It’s important to note that when Odysseus was born, his maternal grandfather gave him his name, which means “the son of pain,” and declared that the boy would earn his name in full.

  • It’s true that Odysseus experiences physical pain, but in many 
ways, this is insignificant. The physical challenges he faces in the Trojan War and on the long journey home are fleeting, secondary to the lasting changes he undergoes.
  • We can think of Odysseus as a “son of pain” in the sense that his character as a man was forged out of pain. His true pain is reflected in his stories of the journey home, stories in which his own pride and attempts at shrewdness cost all of his men their lives and delay his own return.
  • Physical pain is nothing to a hero; true hero’s pain is the pain of facing the losses that others have experienced because of your failings. And Odysseus’s character as a mature man is born out of this pain. Homer hints at this by inviting listeners to eavesdrop on this mature man’s reflections on the past 20 years of his life.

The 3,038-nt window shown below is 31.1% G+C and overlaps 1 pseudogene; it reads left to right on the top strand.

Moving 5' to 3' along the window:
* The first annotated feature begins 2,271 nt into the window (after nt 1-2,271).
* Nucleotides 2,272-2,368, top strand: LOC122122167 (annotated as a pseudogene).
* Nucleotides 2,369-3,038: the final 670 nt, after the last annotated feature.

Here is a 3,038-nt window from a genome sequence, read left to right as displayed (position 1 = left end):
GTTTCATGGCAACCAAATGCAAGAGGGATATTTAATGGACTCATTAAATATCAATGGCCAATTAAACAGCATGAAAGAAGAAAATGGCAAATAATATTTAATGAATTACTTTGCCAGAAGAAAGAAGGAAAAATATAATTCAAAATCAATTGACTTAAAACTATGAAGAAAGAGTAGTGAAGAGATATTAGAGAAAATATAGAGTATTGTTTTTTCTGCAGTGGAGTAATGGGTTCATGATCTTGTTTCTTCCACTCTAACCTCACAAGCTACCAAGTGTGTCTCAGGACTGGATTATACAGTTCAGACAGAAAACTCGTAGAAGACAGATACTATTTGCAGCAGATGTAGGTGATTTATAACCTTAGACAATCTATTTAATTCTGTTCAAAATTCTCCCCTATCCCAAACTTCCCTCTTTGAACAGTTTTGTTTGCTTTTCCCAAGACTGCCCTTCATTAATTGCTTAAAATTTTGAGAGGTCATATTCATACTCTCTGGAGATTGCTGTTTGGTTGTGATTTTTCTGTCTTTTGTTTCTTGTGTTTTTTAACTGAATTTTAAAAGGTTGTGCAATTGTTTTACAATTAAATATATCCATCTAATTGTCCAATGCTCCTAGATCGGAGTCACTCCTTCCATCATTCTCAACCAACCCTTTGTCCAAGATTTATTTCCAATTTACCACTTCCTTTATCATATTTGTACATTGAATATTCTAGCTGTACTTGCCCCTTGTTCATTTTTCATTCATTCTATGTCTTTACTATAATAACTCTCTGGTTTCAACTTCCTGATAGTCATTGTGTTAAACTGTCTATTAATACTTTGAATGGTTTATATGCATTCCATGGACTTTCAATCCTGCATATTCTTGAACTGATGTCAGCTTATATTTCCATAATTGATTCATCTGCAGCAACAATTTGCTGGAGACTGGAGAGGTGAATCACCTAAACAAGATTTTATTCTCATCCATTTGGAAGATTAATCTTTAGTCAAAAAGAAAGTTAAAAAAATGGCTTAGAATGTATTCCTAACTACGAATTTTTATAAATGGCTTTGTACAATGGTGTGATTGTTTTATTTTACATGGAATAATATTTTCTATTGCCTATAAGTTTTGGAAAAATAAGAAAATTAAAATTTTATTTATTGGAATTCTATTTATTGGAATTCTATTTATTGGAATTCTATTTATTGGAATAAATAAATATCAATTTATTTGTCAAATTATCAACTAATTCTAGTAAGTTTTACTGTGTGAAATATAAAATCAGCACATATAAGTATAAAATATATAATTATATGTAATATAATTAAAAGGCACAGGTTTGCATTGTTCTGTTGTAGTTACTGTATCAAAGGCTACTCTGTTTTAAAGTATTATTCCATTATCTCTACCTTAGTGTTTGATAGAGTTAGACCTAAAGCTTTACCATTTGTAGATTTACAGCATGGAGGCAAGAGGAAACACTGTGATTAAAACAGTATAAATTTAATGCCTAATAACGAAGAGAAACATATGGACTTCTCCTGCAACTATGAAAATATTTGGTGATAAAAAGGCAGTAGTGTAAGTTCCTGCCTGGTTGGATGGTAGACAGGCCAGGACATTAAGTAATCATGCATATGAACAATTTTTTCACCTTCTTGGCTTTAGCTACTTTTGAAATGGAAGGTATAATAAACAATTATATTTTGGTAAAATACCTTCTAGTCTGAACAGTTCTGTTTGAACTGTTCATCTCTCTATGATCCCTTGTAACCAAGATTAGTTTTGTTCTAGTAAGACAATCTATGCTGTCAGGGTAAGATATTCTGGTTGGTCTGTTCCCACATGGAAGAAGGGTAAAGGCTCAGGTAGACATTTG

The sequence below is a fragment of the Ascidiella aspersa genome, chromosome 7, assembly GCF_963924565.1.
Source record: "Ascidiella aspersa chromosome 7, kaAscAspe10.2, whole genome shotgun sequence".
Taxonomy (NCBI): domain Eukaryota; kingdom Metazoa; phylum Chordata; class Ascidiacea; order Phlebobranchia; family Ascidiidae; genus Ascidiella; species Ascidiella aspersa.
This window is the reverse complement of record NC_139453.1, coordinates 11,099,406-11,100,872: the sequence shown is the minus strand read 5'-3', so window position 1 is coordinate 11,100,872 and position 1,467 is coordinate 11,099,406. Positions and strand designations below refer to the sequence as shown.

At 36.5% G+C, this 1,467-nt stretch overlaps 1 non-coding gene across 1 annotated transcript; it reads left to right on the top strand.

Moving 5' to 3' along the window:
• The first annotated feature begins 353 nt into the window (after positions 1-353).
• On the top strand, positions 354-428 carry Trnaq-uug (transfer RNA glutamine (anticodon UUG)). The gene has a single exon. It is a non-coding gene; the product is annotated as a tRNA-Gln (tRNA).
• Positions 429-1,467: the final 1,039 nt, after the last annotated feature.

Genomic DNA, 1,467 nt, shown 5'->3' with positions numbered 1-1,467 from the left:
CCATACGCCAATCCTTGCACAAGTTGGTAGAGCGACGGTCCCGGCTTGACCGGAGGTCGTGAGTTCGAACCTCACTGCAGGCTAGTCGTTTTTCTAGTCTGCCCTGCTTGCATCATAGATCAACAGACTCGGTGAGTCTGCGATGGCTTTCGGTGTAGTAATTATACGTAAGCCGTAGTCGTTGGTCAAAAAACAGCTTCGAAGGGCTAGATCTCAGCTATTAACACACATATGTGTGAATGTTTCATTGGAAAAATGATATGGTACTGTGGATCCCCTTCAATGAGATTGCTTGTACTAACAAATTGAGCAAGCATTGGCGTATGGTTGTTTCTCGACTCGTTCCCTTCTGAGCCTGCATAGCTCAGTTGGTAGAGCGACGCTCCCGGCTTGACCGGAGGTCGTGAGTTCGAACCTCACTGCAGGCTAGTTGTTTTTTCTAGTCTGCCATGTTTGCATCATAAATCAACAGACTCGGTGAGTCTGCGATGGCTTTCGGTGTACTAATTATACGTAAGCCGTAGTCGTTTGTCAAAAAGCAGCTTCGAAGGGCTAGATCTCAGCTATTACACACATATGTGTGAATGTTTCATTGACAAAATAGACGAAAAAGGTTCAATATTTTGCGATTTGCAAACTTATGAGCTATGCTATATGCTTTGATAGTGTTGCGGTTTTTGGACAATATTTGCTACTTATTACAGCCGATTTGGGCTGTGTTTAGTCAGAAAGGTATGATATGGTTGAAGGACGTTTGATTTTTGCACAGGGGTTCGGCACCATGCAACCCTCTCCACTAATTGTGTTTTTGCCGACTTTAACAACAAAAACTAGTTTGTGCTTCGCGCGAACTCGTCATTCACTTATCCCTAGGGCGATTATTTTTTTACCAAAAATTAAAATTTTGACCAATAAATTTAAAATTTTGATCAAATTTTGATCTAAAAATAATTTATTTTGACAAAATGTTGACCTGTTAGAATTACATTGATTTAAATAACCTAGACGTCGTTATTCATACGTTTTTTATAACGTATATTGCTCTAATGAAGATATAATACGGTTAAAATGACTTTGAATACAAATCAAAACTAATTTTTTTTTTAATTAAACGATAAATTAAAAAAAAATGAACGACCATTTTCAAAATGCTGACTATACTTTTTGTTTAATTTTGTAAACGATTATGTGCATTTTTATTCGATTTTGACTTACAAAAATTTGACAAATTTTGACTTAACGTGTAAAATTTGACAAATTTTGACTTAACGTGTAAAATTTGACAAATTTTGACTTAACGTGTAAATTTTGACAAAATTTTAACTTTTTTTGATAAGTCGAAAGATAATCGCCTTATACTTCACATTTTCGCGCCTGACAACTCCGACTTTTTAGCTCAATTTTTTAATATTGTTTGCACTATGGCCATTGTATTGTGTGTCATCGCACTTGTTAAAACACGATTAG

A Hero’s Transformation

Homer structures the Odyssey so that it is the tale of the telling of a tale. The fact that Odysseus is reminiscing is as significant as the contents of the story. His is a story of personal transformation, and Campbell argues that it is, in particular, the story of a hero’s transformation.

According to Campbell, the hero’s journey, or monomyth, includes three parts: First, the hero separates from his known world, either voluntarily or by force. Then, he encounters a previously unknown world and undergoes a kind of initiation, in which he is introduced to unimagined wonders and forces in the world. He survives this initiation but is transformed by it, and he subsequently returns to his former world a wiser man.